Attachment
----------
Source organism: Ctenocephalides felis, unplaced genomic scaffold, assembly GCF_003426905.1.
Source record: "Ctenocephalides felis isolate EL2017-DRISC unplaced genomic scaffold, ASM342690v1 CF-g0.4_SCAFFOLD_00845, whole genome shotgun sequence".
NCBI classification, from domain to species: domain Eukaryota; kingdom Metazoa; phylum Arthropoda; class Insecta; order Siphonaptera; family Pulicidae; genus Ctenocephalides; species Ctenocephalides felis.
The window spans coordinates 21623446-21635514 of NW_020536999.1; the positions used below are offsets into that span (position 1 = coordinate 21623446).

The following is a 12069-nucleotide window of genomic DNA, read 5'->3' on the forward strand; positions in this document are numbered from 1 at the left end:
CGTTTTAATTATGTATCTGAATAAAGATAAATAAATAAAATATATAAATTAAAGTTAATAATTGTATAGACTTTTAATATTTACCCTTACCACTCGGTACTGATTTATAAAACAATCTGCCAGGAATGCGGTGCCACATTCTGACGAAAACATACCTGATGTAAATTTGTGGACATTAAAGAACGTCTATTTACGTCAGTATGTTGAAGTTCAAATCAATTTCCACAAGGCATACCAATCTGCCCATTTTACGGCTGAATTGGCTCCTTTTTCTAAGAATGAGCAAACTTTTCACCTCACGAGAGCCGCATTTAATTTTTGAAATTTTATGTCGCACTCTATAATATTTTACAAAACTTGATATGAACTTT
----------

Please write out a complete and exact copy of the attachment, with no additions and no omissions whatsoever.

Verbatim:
Source organism: Ctenocephalides felis, unplaced genomic scaffold, assembly GCF_003426905.1.
Source record: "Ctenocephalides felis isolate EL2017-DRISC unplaced genomic scaffold, ASM342690v1 CF-g0.4_SCAFFOLD_00845, whole genome shotgun sequence".
NCBI classification, from domain to species: domain Eukaryota; kingdom Metazoa; phylum Arthropoda; class Insecta; order Siphonaptera; family Pulicidae; genus Ctenocephalides; species Ctenocephalides felis.
The window spans coordinates 21623446-21635514 of NW_020536999.1; the positions used below are offsets into that span (position 1 = coordinate 21623446).

The following is a 12069-nucleotide window of genomic DNA, read 5'->3' on the forward strand; positions in this document are numbered from 1 at the left end:
CGTTTTAATTATGTATCTGAATAAAGATAAATAAATAAAATATATAAATTAAAGTTAATAATTGTATAGACTTTTAATATTTACCCTTACCACTCGGTACTGATTTATAAAACAATCTGCCAGGAATGCGGTGCCACATTCTGACGAAAACATACCTGATGTAAATTTGTGGACATTAAAGAACGTCTATTTACGTCAGTATGTTGAAGTTCAAATCAATTTCCACAAGGCATACCAATCTGCCCATTTTACGGCTGAATTGGCTCCTTTTTCTAAGAATGAGCAAACTTTTCACCTCACGAGAGCCGCATTTAATTTTTGAAATTTTATGTCGCACTCTATAATATTTTACAAAACTTGATATGAACTTT